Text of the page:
*Editor’s Comment* – The binary logic discussed in this article attempts to explain the differences between the West’s compulsive desire to change everyone’s way of life to fit their idealism – an idealism formulated on an incorrect principle of “I am civilized (politically correct) and you are barbaric.” In this case, those hiding behind the guise of “animal rights” view what they deem “barbaric behavior” of hunting seals for subsistence and profit, as wrong (uncivilized, cruel, barbaric, inhumane) and their way right and yet hypocritical. This drives them to impose their belief system on others, sometimes at extraordinary consequences.

Hasn’t this been in play, at least to some degree, since the beginning of time? In more modern times, if we take off our blinders, we can see how, not just the “Industrial Complex” but the Military Industrial Complex has used its power and self-righteous authority to destroy many people’s way of life, having deemed such as barbaric or unacceptable in one form or another.

The author describes “complex” in the context of the “Industrial Complex” as the following: ” “Complex” here takes on two meanings, both the psychological and cognitive meaning of a “saviour complex” related to beliefs of one’s role as a saviour, as well as the meaning of an “industrial complex”, denoting intricate relations between the state, ruling class and a given industry (in this case the industry of non-governmental/non-profit organizations).”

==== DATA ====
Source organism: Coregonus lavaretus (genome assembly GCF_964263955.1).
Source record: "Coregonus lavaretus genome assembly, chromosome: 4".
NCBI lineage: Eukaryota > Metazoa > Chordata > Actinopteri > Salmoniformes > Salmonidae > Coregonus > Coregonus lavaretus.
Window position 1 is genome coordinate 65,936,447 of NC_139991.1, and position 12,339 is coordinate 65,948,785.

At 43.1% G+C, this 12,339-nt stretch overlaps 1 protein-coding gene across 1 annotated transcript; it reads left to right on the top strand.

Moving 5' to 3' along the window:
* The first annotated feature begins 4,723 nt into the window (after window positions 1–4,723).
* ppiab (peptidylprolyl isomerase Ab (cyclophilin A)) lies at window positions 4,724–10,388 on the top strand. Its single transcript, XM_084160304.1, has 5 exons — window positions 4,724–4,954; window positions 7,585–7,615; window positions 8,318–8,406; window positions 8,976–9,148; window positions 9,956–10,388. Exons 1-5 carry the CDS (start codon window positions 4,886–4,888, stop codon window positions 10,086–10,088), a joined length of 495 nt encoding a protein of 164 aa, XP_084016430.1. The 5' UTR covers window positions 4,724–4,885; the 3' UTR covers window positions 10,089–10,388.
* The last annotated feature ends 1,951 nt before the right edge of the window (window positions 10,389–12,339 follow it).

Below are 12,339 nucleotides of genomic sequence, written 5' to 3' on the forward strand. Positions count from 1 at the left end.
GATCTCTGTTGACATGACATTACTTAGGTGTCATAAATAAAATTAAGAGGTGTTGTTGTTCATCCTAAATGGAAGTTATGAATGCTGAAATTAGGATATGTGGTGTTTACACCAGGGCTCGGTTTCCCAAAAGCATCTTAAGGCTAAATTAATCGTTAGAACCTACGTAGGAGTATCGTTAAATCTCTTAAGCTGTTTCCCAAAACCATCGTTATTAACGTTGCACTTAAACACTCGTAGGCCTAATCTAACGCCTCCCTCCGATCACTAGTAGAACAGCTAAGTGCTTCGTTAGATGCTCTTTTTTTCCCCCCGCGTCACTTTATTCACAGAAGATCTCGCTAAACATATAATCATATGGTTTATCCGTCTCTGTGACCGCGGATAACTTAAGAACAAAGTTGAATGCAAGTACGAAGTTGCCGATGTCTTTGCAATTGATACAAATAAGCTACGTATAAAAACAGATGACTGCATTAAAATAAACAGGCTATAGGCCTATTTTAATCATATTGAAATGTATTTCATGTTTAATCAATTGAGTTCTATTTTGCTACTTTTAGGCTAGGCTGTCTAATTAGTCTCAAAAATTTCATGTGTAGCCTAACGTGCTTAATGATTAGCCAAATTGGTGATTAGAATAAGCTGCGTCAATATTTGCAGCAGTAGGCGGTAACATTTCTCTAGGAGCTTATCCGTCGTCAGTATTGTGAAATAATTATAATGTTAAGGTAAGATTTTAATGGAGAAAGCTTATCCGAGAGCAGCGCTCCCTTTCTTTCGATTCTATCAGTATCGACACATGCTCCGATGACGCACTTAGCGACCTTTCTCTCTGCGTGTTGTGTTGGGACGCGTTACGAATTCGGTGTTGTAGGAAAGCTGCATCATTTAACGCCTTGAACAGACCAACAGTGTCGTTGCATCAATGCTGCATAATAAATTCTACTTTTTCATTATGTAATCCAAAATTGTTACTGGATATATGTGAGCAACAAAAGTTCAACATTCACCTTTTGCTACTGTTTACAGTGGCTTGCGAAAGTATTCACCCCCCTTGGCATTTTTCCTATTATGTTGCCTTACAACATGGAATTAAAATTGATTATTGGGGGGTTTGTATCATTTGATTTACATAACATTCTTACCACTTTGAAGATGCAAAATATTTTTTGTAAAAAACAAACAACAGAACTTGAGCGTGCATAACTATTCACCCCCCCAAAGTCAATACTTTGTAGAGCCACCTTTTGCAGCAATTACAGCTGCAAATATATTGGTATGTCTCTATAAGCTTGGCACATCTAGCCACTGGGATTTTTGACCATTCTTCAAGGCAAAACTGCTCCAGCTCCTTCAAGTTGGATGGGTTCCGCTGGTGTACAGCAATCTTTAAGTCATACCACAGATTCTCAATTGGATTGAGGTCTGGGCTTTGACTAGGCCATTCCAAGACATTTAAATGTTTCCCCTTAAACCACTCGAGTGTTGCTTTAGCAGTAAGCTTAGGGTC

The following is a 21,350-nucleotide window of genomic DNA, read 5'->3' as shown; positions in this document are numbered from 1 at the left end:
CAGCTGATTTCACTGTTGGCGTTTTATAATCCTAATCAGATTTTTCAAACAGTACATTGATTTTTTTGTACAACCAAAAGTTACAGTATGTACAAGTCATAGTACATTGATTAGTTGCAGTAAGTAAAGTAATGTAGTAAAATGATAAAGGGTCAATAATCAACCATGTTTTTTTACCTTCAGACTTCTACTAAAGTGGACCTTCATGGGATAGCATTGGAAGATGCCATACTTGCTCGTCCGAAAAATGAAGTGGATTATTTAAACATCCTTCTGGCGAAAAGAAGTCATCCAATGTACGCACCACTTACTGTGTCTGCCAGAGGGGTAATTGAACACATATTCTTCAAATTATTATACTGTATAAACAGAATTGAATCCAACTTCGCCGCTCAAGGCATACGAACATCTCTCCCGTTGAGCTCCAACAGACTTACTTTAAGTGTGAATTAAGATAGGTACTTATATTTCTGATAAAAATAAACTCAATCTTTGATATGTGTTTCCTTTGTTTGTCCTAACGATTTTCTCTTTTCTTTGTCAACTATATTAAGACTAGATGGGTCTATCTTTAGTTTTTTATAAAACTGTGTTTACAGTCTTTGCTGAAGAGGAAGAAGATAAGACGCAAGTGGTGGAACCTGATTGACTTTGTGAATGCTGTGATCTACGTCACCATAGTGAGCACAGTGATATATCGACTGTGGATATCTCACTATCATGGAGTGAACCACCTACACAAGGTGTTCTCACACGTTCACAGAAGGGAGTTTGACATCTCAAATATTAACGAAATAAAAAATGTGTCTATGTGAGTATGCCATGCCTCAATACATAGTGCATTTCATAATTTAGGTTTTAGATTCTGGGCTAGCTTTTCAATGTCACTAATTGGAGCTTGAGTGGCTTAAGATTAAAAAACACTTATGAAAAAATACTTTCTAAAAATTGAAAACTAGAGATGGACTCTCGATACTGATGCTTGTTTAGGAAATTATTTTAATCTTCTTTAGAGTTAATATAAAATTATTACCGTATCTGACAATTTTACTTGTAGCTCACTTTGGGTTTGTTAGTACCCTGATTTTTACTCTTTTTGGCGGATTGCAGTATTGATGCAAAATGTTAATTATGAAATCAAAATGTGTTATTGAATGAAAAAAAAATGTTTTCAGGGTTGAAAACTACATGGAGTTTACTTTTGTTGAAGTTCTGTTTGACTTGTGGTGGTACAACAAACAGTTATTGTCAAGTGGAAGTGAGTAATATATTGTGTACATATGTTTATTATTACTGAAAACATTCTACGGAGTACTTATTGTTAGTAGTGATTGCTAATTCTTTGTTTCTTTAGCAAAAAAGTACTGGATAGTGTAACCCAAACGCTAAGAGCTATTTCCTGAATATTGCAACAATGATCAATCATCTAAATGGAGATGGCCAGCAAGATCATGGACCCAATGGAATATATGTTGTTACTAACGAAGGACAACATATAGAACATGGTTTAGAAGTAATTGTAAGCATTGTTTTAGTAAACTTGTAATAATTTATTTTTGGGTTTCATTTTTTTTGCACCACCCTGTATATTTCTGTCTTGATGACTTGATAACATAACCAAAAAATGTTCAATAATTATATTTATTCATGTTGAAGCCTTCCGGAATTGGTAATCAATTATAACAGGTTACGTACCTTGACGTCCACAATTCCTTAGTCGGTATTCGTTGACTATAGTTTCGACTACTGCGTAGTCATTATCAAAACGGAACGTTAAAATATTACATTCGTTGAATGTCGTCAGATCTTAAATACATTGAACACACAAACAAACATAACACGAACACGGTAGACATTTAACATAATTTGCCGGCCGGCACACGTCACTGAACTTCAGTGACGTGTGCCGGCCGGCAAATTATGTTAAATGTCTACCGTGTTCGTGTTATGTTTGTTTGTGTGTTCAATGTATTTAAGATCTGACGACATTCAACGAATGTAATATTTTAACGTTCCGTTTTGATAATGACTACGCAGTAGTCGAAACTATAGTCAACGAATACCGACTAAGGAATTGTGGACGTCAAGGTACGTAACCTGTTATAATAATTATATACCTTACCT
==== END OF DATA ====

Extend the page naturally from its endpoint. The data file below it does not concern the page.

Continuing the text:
Article excerpt:

“Inuk filmmaker Alethea Arnaquq-Baril’s 2016 documentary, Angry Inuk, is a story about the erasure and domination of Indigenous peoples by colonial powers. The film impassionedly defends the seal hunt industry by revealing how Western environmental and animal advocacy NGOs (e.g., Greenpeace, International Fund for Animal Welfare, Humane Society International), have devastated the livelihoods of Inuit communities that rely on the industry for subsistence. The NGOs have destroyed the Inuit seal trade economy by successfully campaigning the European Union to ban products made from seals, despite allowing an exception for the trading of Inuit seal products. This reflection examines how the strategies carried out by Western NGOs to achieve their “victory” are rooted in colonial-capitalism, white supremacy and Eurocentrism, and therefore reinforces colonial domination. Below, I focus on a few strategies employed by the NGOs, as highlighted in the film.”<<<Read More>>>

Deer Management Dollars: Don’t Question Government. Take Their Word as Fact

*Editor’s Note* – The Minnesota Department of Natural Resources wants to increase hunting license fees from $30.00 to $34.00, and they say the increase is needed for “maintaining the level of deer management Minnesota has. Not increasing it.” In addition, the government says we’ll have to take their word for it when they say that most of the money from hunting license fees goes toward deer management even if a recent audit didn’t show that…or can’t show that. Officials say that employees of DNR don’t closely scrutinize how much work actually benefits deer….or something. Perhaps they consider Facebook time as deer management?